Emoji Don’t Mean What They Used To


Helen says: I came across an article about Ford celebrating the approval of a pickup truck emoji. I had never really considered a formal submission process, in the context of creating emojis, so I started googling. To my fascination, an entire emoji world unfolded before me. I came across an emoji conference, found an emoji dictionary, discovered that 17 July is World Emoji Day (the date on the calendar emoji), checked out the 2019 World Emoji Award winners and even uncovered a musical, Emojiland, performed in 2018 to sell-out crowds in New York. By the way, I did find a helpful video on how emojis are made and submission is not for the faint-hearted! 

Completely distracted from the original article I found myself reading about the emoji evolution. I like to think of myself as an early adopter – from about the age of 10, back when writing letters was not a novelty, my signature always ended with a smiley face. Fast forward a few decades and emojis have become a big part of popular culture playing an important role in online communications. However, as the emoji library – now 3000 plus – continues to expand and images become more explicit, they are losing their flexibility. Rather than having an abstract meaning they are becoming more specific which, may appeal to diversity, but it could also be making it harder, not easier, to find the right emoji. I enjoyed this article and the examples used to help demonstrate how the emoji as we knew it is changing.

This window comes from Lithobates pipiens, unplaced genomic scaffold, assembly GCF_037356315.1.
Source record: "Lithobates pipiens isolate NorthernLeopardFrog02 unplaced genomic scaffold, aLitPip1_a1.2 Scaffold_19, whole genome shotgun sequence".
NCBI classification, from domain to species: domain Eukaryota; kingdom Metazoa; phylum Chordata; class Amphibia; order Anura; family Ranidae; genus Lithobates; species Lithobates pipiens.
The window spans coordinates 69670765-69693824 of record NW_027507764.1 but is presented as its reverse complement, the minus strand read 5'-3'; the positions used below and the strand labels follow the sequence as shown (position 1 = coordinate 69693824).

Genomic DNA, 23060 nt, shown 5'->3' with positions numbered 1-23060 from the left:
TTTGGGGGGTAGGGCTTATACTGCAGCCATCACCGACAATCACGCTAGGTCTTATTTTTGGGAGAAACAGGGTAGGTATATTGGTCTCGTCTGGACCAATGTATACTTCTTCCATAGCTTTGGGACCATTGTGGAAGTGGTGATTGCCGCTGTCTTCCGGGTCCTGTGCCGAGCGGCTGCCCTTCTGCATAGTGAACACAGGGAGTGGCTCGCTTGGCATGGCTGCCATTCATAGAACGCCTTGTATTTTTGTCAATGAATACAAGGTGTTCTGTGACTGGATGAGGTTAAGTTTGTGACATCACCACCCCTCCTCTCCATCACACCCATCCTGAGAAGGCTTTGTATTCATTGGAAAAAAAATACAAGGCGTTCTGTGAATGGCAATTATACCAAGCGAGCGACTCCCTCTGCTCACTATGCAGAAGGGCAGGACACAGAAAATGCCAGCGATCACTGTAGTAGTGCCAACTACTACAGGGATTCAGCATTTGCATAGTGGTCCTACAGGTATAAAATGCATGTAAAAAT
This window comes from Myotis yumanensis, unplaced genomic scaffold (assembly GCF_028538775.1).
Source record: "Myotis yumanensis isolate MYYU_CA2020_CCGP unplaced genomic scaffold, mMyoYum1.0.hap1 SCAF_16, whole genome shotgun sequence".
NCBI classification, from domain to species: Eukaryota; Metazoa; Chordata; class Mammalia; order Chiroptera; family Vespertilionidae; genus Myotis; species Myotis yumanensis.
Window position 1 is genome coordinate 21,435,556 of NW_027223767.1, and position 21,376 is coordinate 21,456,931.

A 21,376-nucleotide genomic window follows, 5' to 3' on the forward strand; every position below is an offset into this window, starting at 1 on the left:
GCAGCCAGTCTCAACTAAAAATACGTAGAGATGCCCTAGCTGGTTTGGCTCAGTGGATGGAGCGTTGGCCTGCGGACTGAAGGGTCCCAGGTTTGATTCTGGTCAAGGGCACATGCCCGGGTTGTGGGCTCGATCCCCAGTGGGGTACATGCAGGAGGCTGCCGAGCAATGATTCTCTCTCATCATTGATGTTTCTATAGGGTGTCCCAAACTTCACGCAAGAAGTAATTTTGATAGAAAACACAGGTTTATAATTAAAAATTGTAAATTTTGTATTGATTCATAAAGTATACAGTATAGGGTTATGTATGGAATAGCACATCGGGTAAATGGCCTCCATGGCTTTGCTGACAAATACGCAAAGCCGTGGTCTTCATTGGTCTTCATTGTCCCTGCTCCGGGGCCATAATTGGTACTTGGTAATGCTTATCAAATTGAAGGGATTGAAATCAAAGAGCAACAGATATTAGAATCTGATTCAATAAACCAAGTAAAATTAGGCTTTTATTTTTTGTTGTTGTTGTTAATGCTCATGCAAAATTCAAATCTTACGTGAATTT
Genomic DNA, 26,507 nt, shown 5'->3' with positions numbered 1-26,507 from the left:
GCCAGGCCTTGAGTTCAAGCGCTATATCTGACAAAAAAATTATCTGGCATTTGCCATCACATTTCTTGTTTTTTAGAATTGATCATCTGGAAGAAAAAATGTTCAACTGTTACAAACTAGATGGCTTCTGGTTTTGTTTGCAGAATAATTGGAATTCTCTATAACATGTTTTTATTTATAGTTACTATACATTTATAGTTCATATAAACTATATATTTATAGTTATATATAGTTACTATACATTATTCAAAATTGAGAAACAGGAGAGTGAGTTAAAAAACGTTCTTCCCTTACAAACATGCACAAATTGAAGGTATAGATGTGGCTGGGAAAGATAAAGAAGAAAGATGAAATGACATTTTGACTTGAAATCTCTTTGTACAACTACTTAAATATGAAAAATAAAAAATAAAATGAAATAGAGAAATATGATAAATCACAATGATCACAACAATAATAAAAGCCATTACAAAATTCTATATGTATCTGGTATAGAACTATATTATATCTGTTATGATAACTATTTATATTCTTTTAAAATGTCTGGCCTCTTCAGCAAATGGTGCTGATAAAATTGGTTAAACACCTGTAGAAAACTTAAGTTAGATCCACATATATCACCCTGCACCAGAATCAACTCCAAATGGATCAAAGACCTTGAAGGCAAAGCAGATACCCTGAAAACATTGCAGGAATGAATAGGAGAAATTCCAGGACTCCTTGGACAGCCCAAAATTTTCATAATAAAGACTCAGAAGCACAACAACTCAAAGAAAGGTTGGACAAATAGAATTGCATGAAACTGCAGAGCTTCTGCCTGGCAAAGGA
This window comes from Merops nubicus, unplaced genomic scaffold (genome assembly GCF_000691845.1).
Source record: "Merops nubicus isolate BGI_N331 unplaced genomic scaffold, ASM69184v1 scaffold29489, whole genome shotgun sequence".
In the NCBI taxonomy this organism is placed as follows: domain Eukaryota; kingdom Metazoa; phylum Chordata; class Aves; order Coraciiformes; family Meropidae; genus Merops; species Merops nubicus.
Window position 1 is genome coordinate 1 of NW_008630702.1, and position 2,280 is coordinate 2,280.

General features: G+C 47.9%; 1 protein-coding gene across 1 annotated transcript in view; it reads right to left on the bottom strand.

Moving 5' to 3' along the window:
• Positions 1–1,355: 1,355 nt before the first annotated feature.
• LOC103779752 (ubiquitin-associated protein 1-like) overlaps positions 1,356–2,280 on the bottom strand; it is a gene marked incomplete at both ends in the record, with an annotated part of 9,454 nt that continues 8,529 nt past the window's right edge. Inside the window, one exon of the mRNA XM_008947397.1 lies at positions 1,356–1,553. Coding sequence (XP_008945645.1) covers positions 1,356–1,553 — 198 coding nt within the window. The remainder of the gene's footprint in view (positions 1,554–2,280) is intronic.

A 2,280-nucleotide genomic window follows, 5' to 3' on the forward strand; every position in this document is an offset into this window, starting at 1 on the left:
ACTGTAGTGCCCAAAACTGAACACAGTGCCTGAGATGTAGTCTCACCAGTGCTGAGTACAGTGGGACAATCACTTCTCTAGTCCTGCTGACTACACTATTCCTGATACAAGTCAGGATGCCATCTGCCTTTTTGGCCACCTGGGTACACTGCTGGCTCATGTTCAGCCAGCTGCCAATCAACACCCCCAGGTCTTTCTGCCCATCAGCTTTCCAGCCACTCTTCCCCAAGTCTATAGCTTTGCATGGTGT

Meet Generation Alpha, the 9-year-olds shaping our future


Jakkii says: I am generally troubled by our use of ‘generations’ and the stereotypes and broad-stroke assumptions that often come with them. I have, on many occasions, been the naysayer tweeter at conferences, rejecting incorrect generational assertions such that all boomers are bad at technology, or, even worse, an ongoing obsession with talking about what to do about millennials in the workplace that conveniently ignores that the oldest millennials are now nearly 40, and quite possibly even your boss. Recently at conferences, we seem to have dropped the millennial talk to finally discuss Gen Z, the oldest of which are in their 20s and well into the workplace already, making it a little late to start discussing how to ‘prepare’!